As we find ourselves three quarters of the way into the year I reflect on the last eight months and all I have to say is, it's been a good year. In fact, a great year. I say that on a personal level and also in respect of what has been happening in Perth and for Perth. 2014. So much goodness.
The goodness has been abundant in the explosion of street art that has taken up residence on the many public walls of Perth. Not just in the CBD but all over the greater city from Fremantle to Leederville and into Victoria Park. As covered previously on the blog, Form's Public Perth program is largely responsible for turning our streets into art galleries and with the emergence of local community groups like the Laneway Collective and Vic Park Collective, this is creeping into the suburbs.
Being local to the Vic Park area there has been nothing better than seeing the blank walls dotted along the cafe strip come to life.
The most recent additions to these open air galleries are two murals painted by Mexican artist Saner on the exterior walls of two Vic Park cafés. Saner was originally intended to paint in Perth during Public Perth but you know, as things go they don't always go to plan and he wasn't able to visit our fair city at that time. However he arrived in Perth last week ready to paint and the wait was worth it. Working with the Vic Park Collective and the Town of Victoria Park, Form secured two prominent walls along Albany Hwy for Saner to give some much welcome sprucing up.
With two murals painted in the span of just three days, located at Zucchero Espresso Bar and Food For Me, Saner brought his style of Mexican muralism to the pieces. Being that Perth is such a multicultural city, and Victoria Park is undoubtedly one of the most multicultural neighbourhoods you can find in Perth, it's great to see this diversity reflected in the street art.
Saner completed his first mural at Zucchero and I got a kick out of seeing that quintessential Aussie icon of a koala incorporated into the piece. In coming to Australia, he wanted to create a conversation between Mexico and Australia and as such chose to combine known icons of Mexico and Australia into his work. You may notice that this particular wall has a green band affixed to it and this couldn't be removed, but artists being the creative and imaginative sort that they are, he found a way to work this into his mural using it to "make an interpretation with the building" and pulling together all the features of the wall to work in synergy with each other.
The aim of his work is to "create good conscience and lives" by trying to speak to the soul, not just to the person and he says that "we need to wake up sometimes and and see the world with a different point of view." You may also notice a little creature sitting aloft the green band and this represents Nahual, who is the protector of this wall and the people who come to view it! This is a common element that he adds to many of his murals. Also a feature of both his murals are the masks worn by the figures he has painted. These masks feature heavily in Saner's work and are another traditional element he blends into his work. These masks were often made out of precious metals and gemstone and worn by the Aztec and Mayan leaders and rulers.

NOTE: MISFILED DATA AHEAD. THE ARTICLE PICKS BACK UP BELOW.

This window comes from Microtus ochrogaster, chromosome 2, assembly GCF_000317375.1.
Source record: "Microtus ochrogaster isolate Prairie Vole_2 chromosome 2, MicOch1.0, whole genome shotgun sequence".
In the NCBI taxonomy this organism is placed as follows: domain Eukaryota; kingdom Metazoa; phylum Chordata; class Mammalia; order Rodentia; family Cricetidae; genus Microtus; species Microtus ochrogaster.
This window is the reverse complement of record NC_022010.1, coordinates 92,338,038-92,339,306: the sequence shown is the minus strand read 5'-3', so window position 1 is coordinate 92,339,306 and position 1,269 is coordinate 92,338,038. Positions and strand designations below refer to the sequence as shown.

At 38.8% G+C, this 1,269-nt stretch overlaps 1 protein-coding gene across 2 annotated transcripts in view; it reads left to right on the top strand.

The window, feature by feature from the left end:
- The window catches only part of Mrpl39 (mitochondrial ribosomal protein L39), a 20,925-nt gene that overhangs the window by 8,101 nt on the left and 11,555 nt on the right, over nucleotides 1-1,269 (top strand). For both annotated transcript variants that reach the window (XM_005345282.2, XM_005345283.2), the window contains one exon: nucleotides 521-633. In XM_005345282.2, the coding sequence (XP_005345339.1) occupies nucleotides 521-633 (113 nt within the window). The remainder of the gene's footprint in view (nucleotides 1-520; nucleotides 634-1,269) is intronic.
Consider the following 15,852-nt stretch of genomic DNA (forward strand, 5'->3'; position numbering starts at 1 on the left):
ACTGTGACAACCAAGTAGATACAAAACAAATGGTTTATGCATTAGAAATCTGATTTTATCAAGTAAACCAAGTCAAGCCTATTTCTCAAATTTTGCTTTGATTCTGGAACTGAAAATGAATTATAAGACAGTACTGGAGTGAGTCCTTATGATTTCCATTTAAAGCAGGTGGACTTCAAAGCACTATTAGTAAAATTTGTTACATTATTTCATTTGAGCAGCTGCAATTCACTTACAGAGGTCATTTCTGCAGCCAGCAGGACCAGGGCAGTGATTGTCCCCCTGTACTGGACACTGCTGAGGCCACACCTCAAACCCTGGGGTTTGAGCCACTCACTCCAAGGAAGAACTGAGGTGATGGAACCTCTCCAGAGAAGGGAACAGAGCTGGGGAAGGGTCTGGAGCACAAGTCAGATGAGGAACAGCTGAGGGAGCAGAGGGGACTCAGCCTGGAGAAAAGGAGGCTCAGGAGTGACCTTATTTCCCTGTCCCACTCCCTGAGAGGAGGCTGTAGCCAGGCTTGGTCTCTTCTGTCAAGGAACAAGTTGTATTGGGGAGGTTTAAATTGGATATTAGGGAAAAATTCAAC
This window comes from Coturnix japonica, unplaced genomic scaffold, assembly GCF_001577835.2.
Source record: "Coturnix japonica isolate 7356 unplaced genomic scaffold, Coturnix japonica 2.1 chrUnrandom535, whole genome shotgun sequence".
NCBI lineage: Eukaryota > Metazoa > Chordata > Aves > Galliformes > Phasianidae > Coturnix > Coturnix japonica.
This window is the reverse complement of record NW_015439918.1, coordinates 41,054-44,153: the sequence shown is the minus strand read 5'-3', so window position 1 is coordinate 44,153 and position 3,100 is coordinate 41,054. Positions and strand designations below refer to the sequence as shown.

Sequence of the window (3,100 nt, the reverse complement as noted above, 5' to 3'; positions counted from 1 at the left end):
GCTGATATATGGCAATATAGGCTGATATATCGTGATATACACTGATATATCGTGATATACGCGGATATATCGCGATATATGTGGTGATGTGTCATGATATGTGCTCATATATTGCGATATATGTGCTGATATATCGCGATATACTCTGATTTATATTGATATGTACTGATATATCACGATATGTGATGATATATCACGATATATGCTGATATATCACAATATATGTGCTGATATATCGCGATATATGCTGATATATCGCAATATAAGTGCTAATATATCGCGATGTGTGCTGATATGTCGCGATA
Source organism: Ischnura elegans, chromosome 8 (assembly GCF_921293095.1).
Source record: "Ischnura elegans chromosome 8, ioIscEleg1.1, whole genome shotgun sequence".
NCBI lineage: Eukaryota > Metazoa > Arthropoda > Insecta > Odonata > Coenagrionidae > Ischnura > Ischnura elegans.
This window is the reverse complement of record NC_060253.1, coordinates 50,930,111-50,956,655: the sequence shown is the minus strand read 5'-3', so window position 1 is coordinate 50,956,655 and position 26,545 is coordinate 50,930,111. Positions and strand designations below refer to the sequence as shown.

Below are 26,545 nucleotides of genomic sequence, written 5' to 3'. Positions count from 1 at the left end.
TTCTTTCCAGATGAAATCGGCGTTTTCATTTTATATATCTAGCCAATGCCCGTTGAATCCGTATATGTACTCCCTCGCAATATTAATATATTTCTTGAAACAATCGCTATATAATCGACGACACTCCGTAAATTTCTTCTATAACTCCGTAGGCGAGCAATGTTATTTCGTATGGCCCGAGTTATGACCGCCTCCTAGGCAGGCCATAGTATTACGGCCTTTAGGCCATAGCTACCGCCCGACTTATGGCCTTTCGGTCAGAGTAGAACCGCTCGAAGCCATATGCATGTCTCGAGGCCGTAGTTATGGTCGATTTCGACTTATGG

The second mural was completed at Food For Me and this is certainly an impressive piece given the size of the wall. When painting this mural Saner thoughts turned to the members of the Mexican community in Perth who came to visit him during his days of painting and the overarching theme of this piece is love. I myself spoke with a few of them who came on one particular day and they all remarked how traditionally Mexican the design and style of this particular mural was and Saner himself says that he wanted to give them a personalized story from their home and something that they can have here which is a little piece of where they are from.
He says that "sometimes we need to believe in love, in general. In yourself, in other people and feel the passion. When we are alone we sometimes forget the good things in life and they are trying to survive here and bring with them the love for another country. It doesn't matter where you are from, you need to believe in yourself and other people because we have a lot of good people in the world."
If this second mural is a dedication of sorts to the small, but proud, Mexican community of Perth his sentiment is one that is surely reciprocated by them. In speaking with them, it surprised me how far some of them had travelled, after work and with their families in tow, to see Saner working however they all wanted to be present to see this piece of themselves, their homeland and their culture being shared with Perth. Their feelings of gratitude, pride and joy were so palpable. One man told me that seeing the mural reminded him of his homeland and where he came from. It meant so much to him because it was a connection between the home he has made here and the place he has left behind, but now he has a little piece of his homeland here in Perth. As I see it, if art can do that, it surely is a beautiful thing.